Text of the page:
Actions of note at yesterday’s Supreme Court conference included:

  • Supreme Court signs off on commutation of LWOP sentence, with an older clemency recommendation request still pending
  • The court granted review in Tansavatdi v. City of Rancho Palos Verdes.  In a published opinion, the Second District, Division Four, Court of Appeal partially reversed a defense summary judgment, holding a statutory immunity that protected the defendant city from liability for designing an alleged dangerous condition did not necessarily preclude liability for failing to warn of the dangerous condition.  The plaintiff’s son was killed when, while bicycling, he collided with a truck on a portion of a street without a bike lane.  The appellate court relied on the Supreme Court’s decision in Cameron v. State of California (1972) 7 Cal.3d 318 for the conclusion that design immunity does not automatically eliminate failure-to-warn liability, and it disagreed with a brief, contrary interpretation of Cameron by the Sixth District in Weinstein v. Department of Transportation (2006) 139 Cal.App.4th 52, 61.  [April 23 update:  Under a rule change that the court adopted on the same day it granted review in Tansavatdi, superior courts can now apparently follow Tansavatdi‘s interpretation of Cameron and not be required to follow Weinstein‘s.]  [April 29 update:  The court has now limited the issue — see here.]
  • The court denied two defendants’ petitions for review in People v. Jaimes, but it granted the Attorney General’s request to depublish the Fifth District’s divided, partially published opinion that held the superior court erroneously responded to a jury question about the meaning of a charged sentence enhancement for a person “convicted of a felony committed . . . in association with any criminal street gang.”  (See also People v. Renteria, below.)
  • The court refused to overturn a Court of Appeal writ blocking discovery sought by defendant pharmaceutical companies in litigation brought by the State alleging that the defendants’ marketing of prescription opioid medications caused an opioid abuse crisis in California.  Review was denied in Board of Registered Nursing v. Superior Court, where the Fourth District, Division One, issued a published opinion after a Supreme Court grant-and-transfer (see here).  Trial in the case is underway, as Blaise Scemama reports in today’s Daily Journal.  The article describes it as a “$50 billion virtual bench trial” that “will likely provide a roadmap for thousands of settlements of similar lawsuits throughout the nation.”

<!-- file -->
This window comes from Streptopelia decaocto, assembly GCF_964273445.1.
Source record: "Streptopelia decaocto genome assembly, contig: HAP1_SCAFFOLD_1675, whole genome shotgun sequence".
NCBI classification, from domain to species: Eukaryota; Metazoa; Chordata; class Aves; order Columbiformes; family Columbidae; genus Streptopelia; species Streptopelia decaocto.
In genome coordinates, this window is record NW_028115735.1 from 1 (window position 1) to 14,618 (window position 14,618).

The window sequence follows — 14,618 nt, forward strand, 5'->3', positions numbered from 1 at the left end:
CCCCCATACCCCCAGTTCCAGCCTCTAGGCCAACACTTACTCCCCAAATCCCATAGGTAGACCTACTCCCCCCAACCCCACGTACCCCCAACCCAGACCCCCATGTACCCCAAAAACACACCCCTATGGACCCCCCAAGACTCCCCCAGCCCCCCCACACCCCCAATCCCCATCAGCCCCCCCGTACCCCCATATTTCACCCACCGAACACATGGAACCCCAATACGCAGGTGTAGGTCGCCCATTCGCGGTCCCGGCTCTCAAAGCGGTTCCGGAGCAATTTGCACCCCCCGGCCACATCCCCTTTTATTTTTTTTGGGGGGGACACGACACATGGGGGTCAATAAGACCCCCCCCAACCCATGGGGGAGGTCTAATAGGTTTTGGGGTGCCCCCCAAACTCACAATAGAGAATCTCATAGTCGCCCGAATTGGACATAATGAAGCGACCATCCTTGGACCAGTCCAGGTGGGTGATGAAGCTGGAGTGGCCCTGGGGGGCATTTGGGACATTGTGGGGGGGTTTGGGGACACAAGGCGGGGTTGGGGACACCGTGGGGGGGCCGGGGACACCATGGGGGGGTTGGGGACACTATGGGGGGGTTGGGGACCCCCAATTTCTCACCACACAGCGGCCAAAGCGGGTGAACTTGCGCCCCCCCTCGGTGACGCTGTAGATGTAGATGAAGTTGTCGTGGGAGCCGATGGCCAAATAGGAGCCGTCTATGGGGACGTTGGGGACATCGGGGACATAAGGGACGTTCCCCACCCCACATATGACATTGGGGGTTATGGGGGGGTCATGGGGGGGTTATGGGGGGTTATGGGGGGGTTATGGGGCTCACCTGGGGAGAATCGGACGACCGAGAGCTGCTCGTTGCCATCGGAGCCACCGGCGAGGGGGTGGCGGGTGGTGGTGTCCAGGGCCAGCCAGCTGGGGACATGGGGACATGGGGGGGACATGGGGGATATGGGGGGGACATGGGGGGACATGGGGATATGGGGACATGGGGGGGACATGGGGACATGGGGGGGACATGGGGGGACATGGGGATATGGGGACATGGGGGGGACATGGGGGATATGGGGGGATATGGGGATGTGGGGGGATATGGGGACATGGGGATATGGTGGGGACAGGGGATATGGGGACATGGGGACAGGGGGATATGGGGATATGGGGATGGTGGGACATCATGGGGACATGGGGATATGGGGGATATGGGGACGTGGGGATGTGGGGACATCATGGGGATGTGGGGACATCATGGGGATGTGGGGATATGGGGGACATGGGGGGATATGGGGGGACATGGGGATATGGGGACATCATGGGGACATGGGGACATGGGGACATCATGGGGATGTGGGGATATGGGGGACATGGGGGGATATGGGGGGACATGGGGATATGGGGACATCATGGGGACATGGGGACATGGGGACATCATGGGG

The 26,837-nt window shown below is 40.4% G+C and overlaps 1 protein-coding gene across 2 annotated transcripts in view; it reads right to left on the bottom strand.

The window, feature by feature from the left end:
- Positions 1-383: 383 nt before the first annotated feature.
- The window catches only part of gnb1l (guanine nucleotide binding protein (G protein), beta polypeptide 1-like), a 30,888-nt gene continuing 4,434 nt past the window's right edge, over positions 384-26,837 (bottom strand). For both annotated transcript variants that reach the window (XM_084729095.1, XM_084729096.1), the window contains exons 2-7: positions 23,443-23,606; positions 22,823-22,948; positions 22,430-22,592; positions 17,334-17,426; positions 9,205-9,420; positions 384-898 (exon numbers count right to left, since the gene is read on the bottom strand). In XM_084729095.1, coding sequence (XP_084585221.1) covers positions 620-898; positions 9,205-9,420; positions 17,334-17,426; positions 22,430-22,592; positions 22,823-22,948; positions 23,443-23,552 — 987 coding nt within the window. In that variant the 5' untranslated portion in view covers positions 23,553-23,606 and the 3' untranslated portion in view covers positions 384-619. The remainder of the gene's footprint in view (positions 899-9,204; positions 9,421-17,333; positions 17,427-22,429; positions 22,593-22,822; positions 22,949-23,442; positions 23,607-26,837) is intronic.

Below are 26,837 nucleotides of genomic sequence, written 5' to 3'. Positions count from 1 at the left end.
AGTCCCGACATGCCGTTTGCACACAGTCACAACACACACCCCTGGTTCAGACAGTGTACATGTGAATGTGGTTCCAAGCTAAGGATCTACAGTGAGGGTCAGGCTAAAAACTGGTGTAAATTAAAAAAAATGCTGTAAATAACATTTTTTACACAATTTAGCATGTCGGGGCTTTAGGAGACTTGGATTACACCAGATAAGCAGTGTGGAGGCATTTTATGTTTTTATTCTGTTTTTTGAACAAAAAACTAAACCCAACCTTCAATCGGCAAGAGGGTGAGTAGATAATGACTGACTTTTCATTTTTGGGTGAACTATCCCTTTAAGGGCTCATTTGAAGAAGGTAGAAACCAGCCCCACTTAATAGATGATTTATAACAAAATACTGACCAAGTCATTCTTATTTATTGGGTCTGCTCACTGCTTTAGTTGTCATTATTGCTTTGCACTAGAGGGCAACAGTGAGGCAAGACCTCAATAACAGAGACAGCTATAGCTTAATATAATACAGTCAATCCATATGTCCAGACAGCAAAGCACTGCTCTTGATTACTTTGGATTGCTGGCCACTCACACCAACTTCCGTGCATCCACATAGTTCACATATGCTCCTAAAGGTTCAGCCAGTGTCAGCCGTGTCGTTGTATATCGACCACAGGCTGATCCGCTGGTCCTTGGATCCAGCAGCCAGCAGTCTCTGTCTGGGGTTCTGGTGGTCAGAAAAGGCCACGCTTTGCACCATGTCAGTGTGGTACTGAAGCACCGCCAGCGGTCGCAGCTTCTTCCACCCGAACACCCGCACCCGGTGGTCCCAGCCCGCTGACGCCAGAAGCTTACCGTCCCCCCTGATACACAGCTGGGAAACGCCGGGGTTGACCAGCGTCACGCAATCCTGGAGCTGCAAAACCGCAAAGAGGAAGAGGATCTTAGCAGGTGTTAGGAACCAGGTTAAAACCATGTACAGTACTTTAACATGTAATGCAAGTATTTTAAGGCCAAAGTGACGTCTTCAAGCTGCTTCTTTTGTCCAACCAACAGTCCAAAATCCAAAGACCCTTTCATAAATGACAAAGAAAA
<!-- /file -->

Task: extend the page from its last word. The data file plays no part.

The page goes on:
• After granting review last week in People v. Renteria (see here), the court yesterday limited the issue in the case to:  “When a member of a criminal street gang acts alone in committing a felony, what evidence will suffice to establish the felony was ‘committed for the benefit of, at the direction of, or in association with any criminal street gang, with the specific intent to promote, further, or assist in any criminal conduct by gang members’?  (Pen. Code, § 186.22, subd. (b)(1); see People v. Albillar (2010) 51 Cal.4th 47, 59-60.)”  (See also People v. Jaimes, above.)
  • The court asked counsel in People v. Esquivel to address at oral argument in two weeks “the issue described in this court’s August 12, 2020 order granting review, not the remedy, if any, to which defendant may be entitled if the judgment is nonfinal.”  (Link added.)  That issue is:  “Is the judgment in a criminal case considered final for purposes of applying a later ameliorative change in the law when probation is granted and execution of sentence is suspended or only upon revocation of probation when the suspended sentence is ordered into effect?”  The change in the law is Senate Bill 136.
  • There were two criminal case grant-and-transfers after summary Court of Appeal actions, including in one case — People v. Batiste — where the Supreme Court directed the appellate court to “consider whether the summary reversal procedure used is appropriate in light of California Constitution, article VI, sections 3 and 14, People v. Brigham (1979) 25 Cal.3d 283, Government Code section 68081, and Cal. Rules of Court, rule 8.200(a).”
  • There were 17 criminal case grant-and-holds:  two more holding for a decision in People v. Lopez (see here), seven more holding for People v. Lewis (see here), two more holding for Lopez and People v. Strong (see here), two more holding for Lewis and Strong, one more holding for Lopez and Lewis, one more holding for Lewis and People v. Delgadillo (see here) (that’s a total of 249 Lewis grant-and-holds), one holding for People v. Tacardon (see here), and one more holding for  People v. Lemcke (originally People v. Rudd, although it probably should still be Rudd, because the court granted Rudd’s petition for review and denied Lemcke’s) (see here), which was argued last month.